Tips for Improving Your Home’s Insulation

1. Think About the Savings

Many state and federal government entities offer incentives in the form of tax breaks or refunds for making improvements to your home. Adding insulation may be one of them, so check with the your Department of Energy to see if any of these rebates, credits, and/or savings apply to you if you install new insulation in your home.

2. Get an Energy Audit for Your Home

When you get an energy audit done on your home, you’ll know exactly where leaks and other energy-related issues lie so you can address them. During an energy audit, the technician may conduct a blower door test, which uses a high-powered fan to reduce your home’s air pressure. The air pressure outside is higher and it finds its way inside, identifying problem areas that need your attention.

Another area the technician may look at is your home insulation’s R Rating. This rating is a measure of how well the insulation resists the heat and cold air that travels through it.

3. Understand the Different Types of Insulation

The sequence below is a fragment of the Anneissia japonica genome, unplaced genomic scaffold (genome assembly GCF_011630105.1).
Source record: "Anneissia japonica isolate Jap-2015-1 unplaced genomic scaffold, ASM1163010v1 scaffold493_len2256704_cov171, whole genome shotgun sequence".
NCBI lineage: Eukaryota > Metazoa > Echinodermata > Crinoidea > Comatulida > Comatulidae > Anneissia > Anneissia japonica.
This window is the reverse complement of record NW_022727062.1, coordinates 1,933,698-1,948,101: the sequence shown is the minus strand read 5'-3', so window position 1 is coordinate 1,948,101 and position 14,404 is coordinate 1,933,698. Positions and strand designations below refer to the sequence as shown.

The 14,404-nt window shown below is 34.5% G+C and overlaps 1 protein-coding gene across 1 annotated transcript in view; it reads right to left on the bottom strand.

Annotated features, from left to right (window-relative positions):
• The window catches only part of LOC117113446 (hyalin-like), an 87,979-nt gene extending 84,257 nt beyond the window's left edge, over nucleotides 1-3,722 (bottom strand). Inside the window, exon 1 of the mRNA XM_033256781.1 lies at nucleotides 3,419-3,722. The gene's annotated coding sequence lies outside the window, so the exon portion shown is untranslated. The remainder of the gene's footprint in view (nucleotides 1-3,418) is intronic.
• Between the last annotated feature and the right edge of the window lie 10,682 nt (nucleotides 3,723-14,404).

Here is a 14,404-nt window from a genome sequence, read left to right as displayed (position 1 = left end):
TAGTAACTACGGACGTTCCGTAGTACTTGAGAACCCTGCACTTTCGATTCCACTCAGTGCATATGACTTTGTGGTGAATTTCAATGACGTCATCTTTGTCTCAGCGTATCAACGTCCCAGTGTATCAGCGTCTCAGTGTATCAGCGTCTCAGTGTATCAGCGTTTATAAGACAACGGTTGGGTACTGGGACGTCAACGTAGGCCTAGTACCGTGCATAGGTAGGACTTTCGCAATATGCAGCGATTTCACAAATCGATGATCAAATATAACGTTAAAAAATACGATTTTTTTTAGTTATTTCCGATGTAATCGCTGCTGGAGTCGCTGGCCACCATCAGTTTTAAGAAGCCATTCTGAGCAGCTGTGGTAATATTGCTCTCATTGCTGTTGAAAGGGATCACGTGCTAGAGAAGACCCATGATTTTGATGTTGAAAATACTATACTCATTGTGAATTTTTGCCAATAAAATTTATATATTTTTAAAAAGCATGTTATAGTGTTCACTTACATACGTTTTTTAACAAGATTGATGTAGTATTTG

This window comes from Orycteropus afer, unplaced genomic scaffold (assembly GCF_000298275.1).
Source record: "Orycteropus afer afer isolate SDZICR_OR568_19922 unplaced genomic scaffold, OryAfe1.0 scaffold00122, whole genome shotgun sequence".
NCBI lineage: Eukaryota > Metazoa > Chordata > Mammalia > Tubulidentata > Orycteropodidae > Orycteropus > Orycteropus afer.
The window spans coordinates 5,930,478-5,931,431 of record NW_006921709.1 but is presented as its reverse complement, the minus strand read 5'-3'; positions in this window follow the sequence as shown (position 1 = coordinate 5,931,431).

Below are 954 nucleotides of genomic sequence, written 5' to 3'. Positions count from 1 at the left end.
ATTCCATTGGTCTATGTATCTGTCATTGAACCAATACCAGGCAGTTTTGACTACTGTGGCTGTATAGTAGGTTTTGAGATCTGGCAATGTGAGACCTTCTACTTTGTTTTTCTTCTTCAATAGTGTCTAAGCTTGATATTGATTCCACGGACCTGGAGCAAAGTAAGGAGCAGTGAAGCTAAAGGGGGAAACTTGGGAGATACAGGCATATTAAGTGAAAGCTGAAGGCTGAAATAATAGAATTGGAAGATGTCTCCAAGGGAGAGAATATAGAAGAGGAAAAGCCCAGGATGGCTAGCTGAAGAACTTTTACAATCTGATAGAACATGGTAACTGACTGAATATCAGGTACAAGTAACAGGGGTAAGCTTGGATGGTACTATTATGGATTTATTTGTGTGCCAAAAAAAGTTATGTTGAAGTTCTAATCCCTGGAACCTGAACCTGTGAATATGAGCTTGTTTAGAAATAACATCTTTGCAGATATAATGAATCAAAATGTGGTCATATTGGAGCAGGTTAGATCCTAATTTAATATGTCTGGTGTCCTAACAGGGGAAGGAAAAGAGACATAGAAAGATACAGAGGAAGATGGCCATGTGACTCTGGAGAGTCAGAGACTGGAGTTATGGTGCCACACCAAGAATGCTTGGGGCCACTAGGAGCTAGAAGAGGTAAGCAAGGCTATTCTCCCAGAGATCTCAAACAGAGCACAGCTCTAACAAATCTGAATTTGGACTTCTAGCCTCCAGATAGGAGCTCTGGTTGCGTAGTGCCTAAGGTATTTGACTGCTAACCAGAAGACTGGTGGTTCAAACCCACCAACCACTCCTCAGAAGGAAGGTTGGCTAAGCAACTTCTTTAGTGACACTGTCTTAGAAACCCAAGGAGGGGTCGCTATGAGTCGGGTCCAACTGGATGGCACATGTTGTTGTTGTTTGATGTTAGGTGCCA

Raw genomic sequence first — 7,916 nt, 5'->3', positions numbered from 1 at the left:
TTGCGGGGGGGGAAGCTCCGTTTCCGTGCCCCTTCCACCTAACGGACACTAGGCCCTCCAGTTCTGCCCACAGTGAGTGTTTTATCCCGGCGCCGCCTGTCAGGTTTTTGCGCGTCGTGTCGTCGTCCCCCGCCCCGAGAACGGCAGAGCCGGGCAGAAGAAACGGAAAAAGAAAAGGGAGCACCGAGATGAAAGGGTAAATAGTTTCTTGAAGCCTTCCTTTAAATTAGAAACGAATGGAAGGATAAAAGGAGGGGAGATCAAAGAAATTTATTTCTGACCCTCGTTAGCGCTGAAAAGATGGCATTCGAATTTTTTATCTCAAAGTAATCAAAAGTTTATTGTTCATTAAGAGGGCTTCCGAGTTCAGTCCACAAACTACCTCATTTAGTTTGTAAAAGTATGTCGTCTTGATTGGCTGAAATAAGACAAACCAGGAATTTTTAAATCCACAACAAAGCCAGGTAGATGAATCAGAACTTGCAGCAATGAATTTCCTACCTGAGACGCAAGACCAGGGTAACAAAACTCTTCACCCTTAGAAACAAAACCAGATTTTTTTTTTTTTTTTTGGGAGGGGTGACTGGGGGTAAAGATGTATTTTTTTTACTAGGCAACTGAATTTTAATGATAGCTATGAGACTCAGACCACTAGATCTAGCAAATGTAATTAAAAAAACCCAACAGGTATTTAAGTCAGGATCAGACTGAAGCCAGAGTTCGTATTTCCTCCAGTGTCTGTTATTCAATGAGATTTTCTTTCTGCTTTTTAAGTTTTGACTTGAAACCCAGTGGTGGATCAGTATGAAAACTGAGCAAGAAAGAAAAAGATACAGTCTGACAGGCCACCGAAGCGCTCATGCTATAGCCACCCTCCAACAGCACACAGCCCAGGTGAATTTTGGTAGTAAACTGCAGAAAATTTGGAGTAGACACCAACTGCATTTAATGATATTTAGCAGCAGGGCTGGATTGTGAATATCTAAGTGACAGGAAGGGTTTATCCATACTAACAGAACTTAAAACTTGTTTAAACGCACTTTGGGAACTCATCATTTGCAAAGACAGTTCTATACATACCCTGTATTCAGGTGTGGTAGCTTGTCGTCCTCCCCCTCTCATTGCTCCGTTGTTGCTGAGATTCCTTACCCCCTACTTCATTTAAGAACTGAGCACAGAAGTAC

There are different types of insulation and which is best for your home depends on where you live and what part of the home you’re insulating.

  • Blanket insulation – most commonly used. Comes in rolls or sheets and fits perfectly between rafters and wall joists. Made of fiberglass, plastic, or natural fibers. Great for DIY installation.
  • Blown-in Insulation – Made of recycled newspapers, fiberglass, or other materials that can be blown into a space to fill it. Since it fills a space, it’s a good choice for new additions and remodeled areas.
  • Spray foam – the most expensive, this insulation consists of chemicals that harden to fill a space and create an airtight barrier. Must be installed by a professional who knows what they’re doing.

4. Install Insulation in the Right Places

Insulation is strategically placed to maximize energy efficiency and comfort. If your budget is tight, consider starting at the top of your home and working your way down as your budget permits.

Begin in the attic, installing insulation along the floor and on the roof deck. Move to the exterior walls next, blowing in insulation to fill spaces. In the basement, install insulation along areas where wood and concrete come together to seal gaps. And lastly, insulate any additions you’ve made to the home.

Making sure your home is properly insulated will ensure you stay comfortable despite any extreme temperatures outside. It will also help with those anxiety attacks you experience opening your energy bill each month.